Seasonal Allergies – Nip Them in the Bud

Screen Shot 2015 05 23 at 7.41.16 PMBy Dr. Nina Radcliff

With Spring’s temperatures warming up, you may find yourself among the estimated 50 million people throughout our nation afflicted with puffy, itchy eyes; a scratchy throat; sneezing and coughing; or even shortness of breath. Reports are that local hospitals, clinics and doctor’s offices are seeing high volumes of people suffering from allergies this season. And those with asthma may find seasonal allergies are making their condition harder to control. Also if you think you are immune to allergies but have noticed some of these symptoms, understand this….allergies can begin at any point in your life.

During this time of the year, major allergy triggers are often related to tree and flower pollination that occurs in the Spring. These pollens are often lightweight and can travel significant distances, often ending up in people’s noses and mouths.

And as much as we enjoy the charms of spring, seasonal allergies — also called hay fever and allergic rhinitis — can make you feel miserable. Add to this, allergies can affect your quality of your life—sinus infections, disrupting sleep, and ability to perform well on projects at work or in school. While there is no known cure for allergies, they can be managed through prevention and treatment. So, if you are  – or someone you love is — battling allergies, here are some tips to help alleviate symptoms and manage seasonal allergies.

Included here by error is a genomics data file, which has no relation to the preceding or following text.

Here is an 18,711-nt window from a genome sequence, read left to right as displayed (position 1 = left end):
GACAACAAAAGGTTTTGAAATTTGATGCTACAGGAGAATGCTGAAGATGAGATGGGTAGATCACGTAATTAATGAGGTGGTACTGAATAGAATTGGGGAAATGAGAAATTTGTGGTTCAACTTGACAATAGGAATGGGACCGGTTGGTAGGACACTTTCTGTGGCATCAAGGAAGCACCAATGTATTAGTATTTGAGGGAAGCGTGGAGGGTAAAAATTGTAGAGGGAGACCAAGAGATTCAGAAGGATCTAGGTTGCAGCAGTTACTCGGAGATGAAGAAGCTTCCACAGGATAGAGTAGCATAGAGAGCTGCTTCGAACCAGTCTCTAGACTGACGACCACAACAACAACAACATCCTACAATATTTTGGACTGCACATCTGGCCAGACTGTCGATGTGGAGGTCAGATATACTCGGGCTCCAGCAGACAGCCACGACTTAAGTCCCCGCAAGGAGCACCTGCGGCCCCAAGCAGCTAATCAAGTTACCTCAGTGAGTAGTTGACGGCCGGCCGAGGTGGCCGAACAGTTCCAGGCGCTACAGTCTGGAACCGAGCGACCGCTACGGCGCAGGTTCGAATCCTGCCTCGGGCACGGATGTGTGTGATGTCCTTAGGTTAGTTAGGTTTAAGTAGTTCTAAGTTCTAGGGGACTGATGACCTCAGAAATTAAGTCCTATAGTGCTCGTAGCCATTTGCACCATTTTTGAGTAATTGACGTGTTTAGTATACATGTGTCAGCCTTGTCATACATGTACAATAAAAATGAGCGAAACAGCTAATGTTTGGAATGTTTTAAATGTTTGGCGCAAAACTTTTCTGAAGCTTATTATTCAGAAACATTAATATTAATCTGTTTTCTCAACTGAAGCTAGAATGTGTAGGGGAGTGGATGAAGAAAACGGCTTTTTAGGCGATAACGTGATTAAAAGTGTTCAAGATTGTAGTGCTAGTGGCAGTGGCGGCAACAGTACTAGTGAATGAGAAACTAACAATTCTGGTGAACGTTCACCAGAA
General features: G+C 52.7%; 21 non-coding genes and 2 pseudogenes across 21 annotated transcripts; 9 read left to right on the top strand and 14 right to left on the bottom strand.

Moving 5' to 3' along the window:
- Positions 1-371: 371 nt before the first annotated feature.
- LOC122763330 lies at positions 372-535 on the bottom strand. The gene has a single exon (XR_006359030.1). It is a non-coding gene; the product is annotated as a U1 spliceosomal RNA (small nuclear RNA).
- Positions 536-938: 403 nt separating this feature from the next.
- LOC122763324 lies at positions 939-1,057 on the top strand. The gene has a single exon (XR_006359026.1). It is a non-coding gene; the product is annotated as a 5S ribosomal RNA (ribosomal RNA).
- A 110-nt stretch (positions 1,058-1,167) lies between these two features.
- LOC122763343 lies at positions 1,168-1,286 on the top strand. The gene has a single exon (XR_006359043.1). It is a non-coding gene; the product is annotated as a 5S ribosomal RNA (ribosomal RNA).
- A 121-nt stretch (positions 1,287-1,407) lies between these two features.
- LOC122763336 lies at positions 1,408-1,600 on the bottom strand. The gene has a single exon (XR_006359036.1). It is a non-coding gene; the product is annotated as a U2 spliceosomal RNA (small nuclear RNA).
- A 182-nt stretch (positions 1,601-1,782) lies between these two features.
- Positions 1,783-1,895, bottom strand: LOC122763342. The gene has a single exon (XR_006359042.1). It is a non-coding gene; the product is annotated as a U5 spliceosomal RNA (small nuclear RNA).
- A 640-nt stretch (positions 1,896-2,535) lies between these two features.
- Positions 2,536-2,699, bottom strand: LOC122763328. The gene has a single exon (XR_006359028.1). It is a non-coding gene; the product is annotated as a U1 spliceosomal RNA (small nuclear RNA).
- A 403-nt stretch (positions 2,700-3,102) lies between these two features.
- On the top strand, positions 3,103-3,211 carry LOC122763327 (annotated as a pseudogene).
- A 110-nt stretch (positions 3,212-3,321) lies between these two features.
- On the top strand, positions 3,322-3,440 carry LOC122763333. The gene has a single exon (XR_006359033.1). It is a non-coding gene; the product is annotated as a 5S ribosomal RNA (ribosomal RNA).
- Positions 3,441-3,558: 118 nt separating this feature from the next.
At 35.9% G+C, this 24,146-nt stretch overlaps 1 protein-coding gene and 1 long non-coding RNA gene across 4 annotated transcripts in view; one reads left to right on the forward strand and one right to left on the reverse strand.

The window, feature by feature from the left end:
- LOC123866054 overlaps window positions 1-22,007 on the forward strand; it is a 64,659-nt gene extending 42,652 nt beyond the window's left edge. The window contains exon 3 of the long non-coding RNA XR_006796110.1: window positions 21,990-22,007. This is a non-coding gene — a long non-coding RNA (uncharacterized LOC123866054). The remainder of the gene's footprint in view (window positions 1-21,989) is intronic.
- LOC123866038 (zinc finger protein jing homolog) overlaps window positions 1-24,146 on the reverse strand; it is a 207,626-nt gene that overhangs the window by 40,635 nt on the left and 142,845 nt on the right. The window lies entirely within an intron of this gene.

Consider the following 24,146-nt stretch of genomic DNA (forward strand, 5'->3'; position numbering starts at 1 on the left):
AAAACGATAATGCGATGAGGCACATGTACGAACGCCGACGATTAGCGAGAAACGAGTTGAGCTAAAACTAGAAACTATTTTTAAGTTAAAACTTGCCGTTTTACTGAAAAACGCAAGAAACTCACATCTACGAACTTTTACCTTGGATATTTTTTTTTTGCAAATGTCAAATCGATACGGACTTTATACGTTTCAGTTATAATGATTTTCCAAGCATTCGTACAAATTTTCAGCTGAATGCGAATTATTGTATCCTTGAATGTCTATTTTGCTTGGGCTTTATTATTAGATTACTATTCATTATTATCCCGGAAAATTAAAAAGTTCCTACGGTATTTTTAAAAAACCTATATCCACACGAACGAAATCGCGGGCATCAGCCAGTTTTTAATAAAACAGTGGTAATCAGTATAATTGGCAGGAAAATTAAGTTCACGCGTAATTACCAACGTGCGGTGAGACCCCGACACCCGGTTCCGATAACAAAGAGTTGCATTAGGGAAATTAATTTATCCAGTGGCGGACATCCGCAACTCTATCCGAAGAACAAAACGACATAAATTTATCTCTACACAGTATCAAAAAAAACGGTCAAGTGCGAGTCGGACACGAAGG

Dr. Nina’s What You Need To Know: About Allergy Season and How to Manage It:

What is pollen? The fertilizing element of flowering trees, grass and weeds. Because pollen is lightweight, wind readily carries it over large distances. Unfortunately for seasonal allergy sufferers, this also facilitates its ability to land on our nostrils and enter our lungs.

And while we are most cognizant of the yellow pollen that collects on our cars, it is often the ones that are not visible to the human eye, that bring on misery to allergy sufferers.

Depending on where you live there are generally three pollen seasons –  in the spring, trees and flowers; in the summer, grasses; and in the fall, leaves, weeds (and molds).